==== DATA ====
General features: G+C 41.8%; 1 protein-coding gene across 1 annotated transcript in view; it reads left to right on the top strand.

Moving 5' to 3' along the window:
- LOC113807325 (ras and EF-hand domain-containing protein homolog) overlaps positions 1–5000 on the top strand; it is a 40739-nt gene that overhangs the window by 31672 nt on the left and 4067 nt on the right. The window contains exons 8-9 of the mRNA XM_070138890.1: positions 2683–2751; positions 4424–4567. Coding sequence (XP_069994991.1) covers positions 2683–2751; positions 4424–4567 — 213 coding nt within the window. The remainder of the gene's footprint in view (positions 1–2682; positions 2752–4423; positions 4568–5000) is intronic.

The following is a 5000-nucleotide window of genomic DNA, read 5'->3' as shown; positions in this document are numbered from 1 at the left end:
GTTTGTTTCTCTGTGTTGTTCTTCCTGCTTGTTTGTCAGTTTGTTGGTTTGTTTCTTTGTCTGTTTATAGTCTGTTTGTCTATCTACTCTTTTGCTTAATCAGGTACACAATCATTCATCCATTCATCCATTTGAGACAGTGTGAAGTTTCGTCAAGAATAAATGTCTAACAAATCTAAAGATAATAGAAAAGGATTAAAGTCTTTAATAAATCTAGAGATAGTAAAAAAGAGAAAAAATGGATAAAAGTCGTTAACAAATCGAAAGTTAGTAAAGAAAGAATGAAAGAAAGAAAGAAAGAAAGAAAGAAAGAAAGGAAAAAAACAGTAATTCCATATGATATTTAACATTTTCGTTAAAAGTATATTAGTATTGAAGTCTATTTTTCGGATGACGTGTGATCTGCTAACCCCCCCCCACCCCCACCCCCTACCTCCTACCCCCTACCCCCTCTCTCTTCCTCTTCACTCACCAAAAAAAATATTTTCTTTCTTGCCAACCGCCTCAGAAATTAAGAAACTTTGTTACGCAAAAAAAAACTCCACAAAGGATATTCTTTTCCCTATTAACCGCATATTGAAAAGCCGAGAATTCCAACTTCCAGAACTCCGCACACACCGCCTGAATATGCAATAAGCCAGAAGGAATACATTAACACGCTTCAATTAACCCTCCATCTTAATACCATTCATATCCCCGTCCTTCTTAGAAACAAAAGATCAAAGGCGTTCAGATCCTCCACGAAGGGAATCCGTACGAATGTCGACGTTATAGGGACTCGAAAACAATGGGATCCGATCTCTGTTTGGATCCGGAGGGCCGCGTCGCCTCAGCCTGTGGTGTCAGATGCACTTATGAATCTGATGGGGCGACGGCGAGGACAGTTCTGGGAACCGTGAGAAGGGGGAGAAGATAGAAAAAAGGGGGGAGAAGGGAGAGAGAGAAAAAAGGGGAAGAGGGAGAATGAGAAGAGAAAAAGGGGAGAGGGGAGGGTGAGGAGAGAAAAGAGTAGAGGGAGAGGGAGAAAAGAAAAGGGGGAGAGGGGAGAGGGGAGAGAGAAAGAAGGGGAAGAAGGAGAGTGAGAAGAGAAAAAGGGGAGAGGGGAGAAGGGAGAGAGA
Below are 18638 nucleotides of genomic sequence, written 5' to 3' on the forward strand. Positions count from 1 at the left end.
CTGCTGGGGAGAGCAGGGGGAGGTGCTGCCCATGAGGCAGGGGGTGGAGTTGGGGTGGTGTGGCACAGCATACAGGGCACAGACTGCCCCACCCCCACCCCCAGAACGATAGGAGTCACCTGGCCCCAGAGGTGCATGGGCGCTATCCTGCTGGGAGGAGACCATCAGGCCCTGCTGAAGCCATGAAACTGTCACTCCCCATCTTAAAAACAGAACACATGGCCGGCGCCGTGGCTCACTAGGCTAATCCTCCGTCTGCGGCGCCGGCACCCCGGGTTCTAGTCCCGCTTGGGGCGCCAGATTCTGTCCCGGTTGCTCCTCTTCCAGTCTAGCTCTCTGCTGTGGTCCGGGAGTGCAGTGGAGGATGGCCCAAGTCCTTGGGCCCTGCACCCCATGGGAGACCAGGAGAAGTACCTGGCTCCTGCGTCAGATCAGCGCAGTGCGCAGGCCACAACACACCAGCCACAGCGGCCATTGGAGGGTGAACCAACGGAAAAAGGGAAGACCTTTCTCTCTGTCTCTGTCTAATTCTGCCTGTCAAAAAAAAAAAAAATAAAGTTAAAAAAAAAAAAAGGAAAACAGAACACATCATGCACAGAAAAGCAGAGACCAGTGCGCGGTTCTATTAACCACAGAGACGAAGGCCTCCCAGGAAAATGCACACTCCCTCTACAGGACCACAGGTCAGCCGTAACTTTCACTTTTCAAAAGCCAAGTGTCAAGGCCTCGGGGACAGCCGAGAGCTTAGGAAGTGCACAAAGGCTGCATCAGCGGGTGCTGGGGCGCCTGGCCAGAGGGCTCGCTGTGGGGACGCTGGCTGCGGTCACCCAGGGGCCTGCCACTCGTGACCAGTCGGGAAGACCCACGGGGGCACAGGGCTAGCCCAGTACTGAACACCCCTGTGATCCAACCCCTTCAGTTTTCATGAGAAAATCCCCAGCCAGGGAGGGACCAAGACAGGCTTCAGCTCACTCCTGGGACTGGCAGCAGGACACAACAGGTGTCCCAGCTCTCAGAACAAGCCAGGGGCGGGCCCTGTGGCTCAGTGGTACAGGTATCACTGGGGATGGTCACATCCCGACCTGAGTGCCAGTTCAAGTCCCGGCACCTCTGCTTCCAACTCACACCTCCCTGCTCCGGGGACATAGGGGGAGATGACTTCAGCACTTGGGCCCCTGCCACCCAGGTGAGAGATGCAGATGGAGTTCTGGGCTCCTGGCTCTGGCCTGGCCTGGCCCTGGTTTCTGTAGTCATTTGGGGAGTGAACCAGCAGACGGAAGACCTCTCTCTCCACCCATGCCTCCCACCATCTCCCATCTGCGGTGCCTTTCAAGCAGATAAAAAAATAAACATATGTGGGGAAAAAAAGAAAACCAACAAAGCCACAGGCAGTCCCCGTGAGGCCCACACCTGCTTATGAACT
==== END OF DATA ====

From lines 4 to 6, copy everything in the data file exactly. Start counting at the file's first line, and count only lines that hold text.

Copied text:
The following is a 5000-nucleotide window of genomic DNA, read 5'->3' as shown; positions in this document are numbered from 1 at the left end:
GTTTGTTTCTCTGTGTTGTTCTTCCTGCTTGTTTGTCAGTTTGTTGGTTTGTTTCTTTGTCTGTTTATAGTCTGTTTGTCTATCTACTCTTTTGCTTAATCAGGTACACAATCATTCATCCATTCATCCATTTGAGACAGTGTGAAGTTTCGTCAAGAATAAATGTCTAACAAATCTAAAGATAATAGAAAAGGATTAAAGTCTTTAATAAATCTAGAGATAGTAAAAAAGAGAAAAAATGGATAAAAGTCGTTAACAAATCGAAAGTTAGTAAAGAAAGAATGAAAGAAAGAAAGAAAGAAAGAAAGAAAGAAAGGAAAAAAACAGTAATTCCATATGATATTTAACATTTTCGTTAAAAGTATATTAGTATTGAAGTCTATTTTTCGGATGACGTGTGATCTGCTAACCCCCCCCCACCCCCACCCCCTACCTCCTACCCCCTACCCCCTCTCTCTTCCTCTTCACTCACCAAAAAAAATATTTTCTTTCTTGCCAACCGCCTCAGAAATTAAGAAACTTTGTTACGCAAAAAAAAACTCCACAAAGGATATTCTTTTCCCTATTAACCGCATATTGAAAAGCCGAGAATTCCAACTTCCAGAACTCCGCACACACCGCCTGAATATGCAATAAGCCAGAAGGAATACATTAACACGCTTCAATTAACCCTCCATCTTAATACCATTCATATCCCCGTCCTTCTTAGAAACAAAAGATCAAAGGCGTTCAGATCCTCCACGAAGGGAATCCGTACGAATGTCGACGTTATAGGGACTCGAAAACAATGGGATCCGATCTCTGTTTGGATCCGGAGGGCCGCGTCGCCTCAGCCTGTGGTGTCAGATGCACTTATGAATCTGATGGGGCGACGGCGAGGACAGTTCTGGGAACCGTGAGAAGGGGGAGAAGATAGAAAAAAGGGGGGAGAAGGGAGAGAGAGAAAAAAGGGGAAGAGGGAGAATGAGAAGAGAAAAAGGGGAGAGGGGAGGGTGAGGAGAGAAAAGAGTAGAGGGAGAGGGAGAAAAGAAAAGGGGGAGAGGGGAGAGGGGAGAGAGAAAGAAGGGGAAGAAGGAGAGTGAGAAGAGAAAAAGGGGAGAGGGGAGAAGGGAGAGAGA
Below are 18638 nucleotides of genomic sequence, written 5' to 3' on the forward strand. Positions count from 1 at the left end.